Surveying the years between 300 and 1550, this outstanding textbook brings a long, complex and varied period of European history vividly to life.
Covering themes as diverse as barbarian migrations, the growth of cities, kingship, religious reform, the Crusades, commerce, the Black Death, and the intellectual and cultural life of the Middle Ages, it explores the driving forces behind the formation of medieval society and the directions in which it developed and changed.
This inspiring textbook:
Taking a world that, by modern standards, was technologically underdeveloped, poor, unjust, violent, and dominated by figures of almost mythical proportions such as Saint Augustine, Thomas Aquinas and Joan of Arc, Wim Blockmanns and Peter Hoppenbrouwers have produced a textbook that should, without doubt, take its rightful place on the reading list of any student of European history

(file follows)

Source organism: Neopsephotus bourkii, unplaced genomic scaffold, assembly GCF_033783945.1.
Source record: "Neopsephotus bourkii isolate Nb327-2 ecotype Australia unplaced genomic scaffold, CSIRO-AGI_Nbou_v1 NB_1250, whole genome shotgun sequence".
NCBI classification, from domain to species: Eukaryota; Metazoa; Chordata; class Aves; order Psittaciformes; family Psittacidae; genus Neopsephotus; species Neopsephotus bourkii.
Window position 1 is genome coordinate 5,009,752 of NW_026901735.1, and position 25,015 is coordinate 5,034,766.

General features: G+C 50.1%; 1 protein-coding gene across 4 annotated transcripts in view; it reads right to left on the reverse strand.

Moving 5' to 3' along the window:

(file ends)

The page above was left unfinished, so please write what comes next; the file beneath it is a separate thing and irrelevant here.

1. Concepts and Interpretive Frameworks 2. The Roman Legacy 3. The Migration Period 4. Christianity and Islam: The Establishment of Two World Religions 5. Society and Economy in the Early Middle Ages 6. The World of the Franks 7. Accelerated Growth 8. Religious Renewal and Reform (1000-1250) 9. Early Kingdoms and Territorial Principalities 10. Weakening Centres of Power in the East and the Beginnings of European Expansion 11. The Urbanized Society 12. Thinking about Man and the World 13. Between Crisis and Contraction: Population, Economy and Society in the Late Middle Ages 14. The Consolidation of States 15. Crisis in the Church and the Reorientation of the Faithful, 1250-1500 16. New Times?
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